Best Ways To Conduct Not-In-Person Interviews With Student Applicants

By Julia Dunn on February 1, 2018

The fast-paced life of an employer often means it’s not possible to hold in-person interviews with candidates when you’d like to. Actually, many companies conduct at least their preliminary interviews remotely. If you’re looking to hire a college student employee, you’re in luck, because most young folks are well-versed in the technology a remote interview often requires.

A non-in-person interview is much like an in-person interview, but the differences between them can add an extra element of difficulty to the process if you (or your student applicants) aren’t prepared for them. Here are the best ways to conduct a not-in-person interview with a potential college student employee—plus some tips on making sure the interview runs smoothly.

1. Don’t skimp on the interview quality

Just because you aren’t sitting next to your applicants doesn’t mean you can’t hold the interview with the same quality you otherwise would. Give students the same questions you would ask in person, and grant them enough time to answer those questions. Ideally, the remote nature of the interview should not at all impede on the success of it, so structure it consistently.

2. Use video conferencing tools

Most companies and organizations use video conferencing for meetings between employees in different locations, but increasingly, businesses use them to conduct interviews with job applicants. This is the best way to achieve an in-person interview feeling without actually being face to face.

While you may be used to using Skype, Zoom, or some other video chatting system, it’s best to give student applicants a few options when it comes to the particular software used in the interview. While you may be tempted to say “Our company uses Zoom for video conferencing—please download and teach yourself how to operate the program” as a sort of test for your applicants, this can also present problems for your prospective employees. For instance, students who own Chromebook laptops can’t download software and are restricted to internet browser interfaces only.

interview, computer, laptop, student

Image via Pexels.com

To minimize problems related to accessibility and reduce the burden that might otherwise weigh on the student, give the student different software options and ask them to select one that works, or hold the interview over Google Hangouts. The best part about Hangouts is that it’s internet based and anyone who owns a Google account can access it on a webcam-equipped computer. Students should feel focused on the content of their interview more than the logistics of the interview itself; if they’re stressed over connecting to you on the right software, they may feel unnecessarily anxious.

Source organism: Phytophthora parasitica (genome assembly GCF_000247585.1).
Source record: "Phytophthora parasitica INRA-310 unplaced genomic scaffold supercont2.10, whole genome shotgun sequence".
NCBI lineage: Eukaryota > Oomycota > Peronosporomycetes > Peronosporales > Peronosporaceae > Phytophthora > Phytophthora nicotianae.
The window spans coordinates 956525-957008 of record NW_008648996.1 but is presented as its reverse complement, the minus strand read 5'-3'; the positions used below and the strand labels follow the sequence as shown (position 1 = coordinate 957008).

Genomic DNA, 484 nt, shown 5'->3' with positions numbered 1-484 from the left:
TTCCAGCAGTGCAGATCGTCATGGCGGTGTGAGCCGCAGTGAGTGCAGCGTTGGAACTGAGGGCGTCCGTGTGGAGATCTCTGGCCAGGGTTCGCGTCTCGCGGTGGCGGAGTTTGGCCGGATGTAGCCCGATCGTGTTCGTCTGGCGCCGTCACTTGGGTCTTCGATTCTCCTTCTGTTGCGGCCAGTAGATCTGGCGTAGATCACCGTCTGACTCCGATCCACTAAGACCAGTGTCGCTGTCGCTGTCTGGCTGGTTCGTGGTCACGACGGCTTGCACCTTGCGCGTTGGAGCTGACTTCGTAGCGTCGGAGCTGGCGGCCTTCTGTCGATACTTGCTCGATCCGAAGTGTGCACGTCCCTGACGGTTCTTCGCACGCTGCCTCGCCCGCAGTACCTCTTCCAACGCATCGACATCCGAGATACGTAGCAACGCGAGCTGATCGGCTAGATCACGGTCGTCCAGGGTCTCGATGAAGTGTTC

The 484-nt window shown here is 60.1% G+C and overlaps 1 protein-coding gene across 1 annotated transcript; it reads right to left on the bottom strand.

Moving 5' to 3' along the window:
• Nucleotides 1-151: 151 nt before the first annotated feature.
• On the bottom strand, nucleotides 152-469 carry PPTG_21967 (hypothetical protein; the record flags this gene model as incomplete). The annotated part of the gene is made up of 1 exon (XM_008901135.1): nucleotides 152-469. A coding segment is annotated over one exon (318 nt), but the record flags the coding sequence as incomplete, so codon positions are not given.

Don’t make student applicants feel inadequate if they cannot access a computer with a webcam; you can never assume equipment is accessible to everyone at the time they may need it. If students can only access laptop rental services during their school’s library hours, schedule the interview at a time when students can visit the library and grab a computer.

3. Give applicants all the information they need to feel comfortable

If opting for a video conference interview, make sure students know ahead of time who will be interviewing them and what time to log onto the platform. Sometimes the screen can be intimidating, and it’s worth telling applicants what to expect from the company’s end during the interview, including structure and length.

Will it be a group screen interview where multiple interviewers are entering the call from their own remote locations, or will you be sitting in a conference room with everyone who will participate in the video interview with applicants? Additionally, make sure to find out your applicants’ usernames if using video software.

4. Be able to conduct phone interviews if video conferencing doesn’t work

If it turns out you need to conduct a phone interview, make sure you and your interviewees have reliable data/WiFi connections. In phone interviews, make sure to articulate questions clearly, as your interviewees will not have the visual aids that come with lip reading in the video conference frame.

5. Keep distractions and noise at a minimum

This applies to both you and applicants–ensure your room is silent, and that colleagues know not to barge into your conference room during the interview time. Put a sign on the door to prevent this from happening. In correspondence with job applicants, let them know to coordinate with any housemates or roommates to minimize both visual and auditory distractions, as these can throw off the flow of an interview and be bothersome to deal with.

Conducting not-in-person interviews over video or phone call can be a great way to gauge the personality of your prospective employees before bringing them into the office for the first time. These remote interviews are commonplace these days, especially in the advent of hiring for partially or entirely remote positions.

When holding interviews with college students, make efforts to help them feel welcome; many students feel a little awkward conducting professional matters via webcam. The main takeaway? A not-in-person interview should resemble an in-person interview as closely as possible–don’t let technology throw either of you for a loop.

By Julia D

Uloop Writer
UC Santa Cruz

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